As protests spread across the Middle East, China keeps a firm hand on protests at home
A small Internet posting in China triggered a massive response from the state this week, highlighting just how concerned the government is that citizens might be inspired by protesters in Egypt, Libya, or at home.
Few people in China have even heard about the Middle East upheavals that started with Tunisia's so-called Jasmine Revolution last month. But the authorities are taking no chances here, clamping down before major protests are able to take shape.
At least four people have been arrested in China on charges of “inciting subversion of state power,” after reposting Internet messages calling for the launch of a Jasmine Revolution here, according to the Hong Kong-based Information Center for Human Rights and Democracy.
Dozens of activists have been detained or put under house arrest by Chinese police since last week, and several others simply disappeared in the days leading up to last weekend’s planned protests.
The Chinese government, always on the lookout for challenges to its rule, is particularly concerned about mass movements that threaten to link together the grievances of disparate groups or coordinate protests on a national level. While state media has been quick to dismiss the chances of a Middle East-style uprising in China, the extent to which state security agencies have mobilized to neutralize potential threats and disrupt planned demonstrations suggests that the Communist Party leadership is taking no chances.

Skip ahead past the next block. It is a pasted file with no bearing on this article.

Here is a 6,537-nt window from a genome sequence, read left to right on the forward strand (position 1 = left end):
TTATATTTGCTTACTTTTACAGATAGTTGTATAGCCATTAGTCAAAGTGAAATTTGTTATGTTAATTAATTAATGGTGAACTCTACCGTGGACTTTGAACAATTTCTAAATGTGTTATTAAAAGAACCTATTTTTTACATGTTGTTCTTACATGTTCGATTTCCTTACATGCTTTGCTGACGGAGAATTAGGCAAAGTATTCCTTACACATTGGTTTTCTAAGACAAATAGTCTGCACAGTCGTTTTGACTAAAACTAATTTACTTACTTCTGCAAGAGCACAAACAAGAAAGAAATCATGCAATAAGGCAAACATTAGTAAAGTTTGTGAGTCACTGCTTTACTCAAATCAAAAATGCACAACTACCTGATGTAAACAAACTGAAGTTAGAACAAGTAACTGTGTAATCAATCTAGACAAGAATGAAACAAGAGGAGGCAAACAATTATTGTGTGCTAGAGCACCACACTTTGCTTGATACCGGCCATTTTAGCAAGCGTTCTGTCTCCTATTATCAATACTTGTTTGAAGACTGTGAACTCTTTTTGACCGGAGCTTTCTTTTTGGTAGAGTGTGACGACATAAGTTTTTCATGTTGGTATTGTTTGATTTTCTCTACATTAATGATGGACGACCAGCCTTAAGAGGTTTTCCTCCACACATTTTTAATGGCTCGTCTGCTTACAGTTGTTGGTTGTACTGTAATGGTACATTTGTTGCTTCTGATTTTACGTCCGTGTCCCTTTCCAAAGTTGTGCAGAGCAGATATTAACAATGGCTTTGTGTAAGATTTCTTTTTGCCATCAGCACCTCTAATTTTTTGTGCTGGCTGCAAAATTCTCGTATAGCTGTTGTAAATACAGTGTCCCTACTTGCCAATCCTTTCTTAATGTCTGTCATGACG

Activists are picking up on this nervousness. Even though initial protests held on Feb. 21 fizzled, a new statement appeared on Boxun, a US-based Chinese language website, which is blocked in China, calling for the continuation of demonstrations this coming weekend and doubling the number of cities with planned protest sites.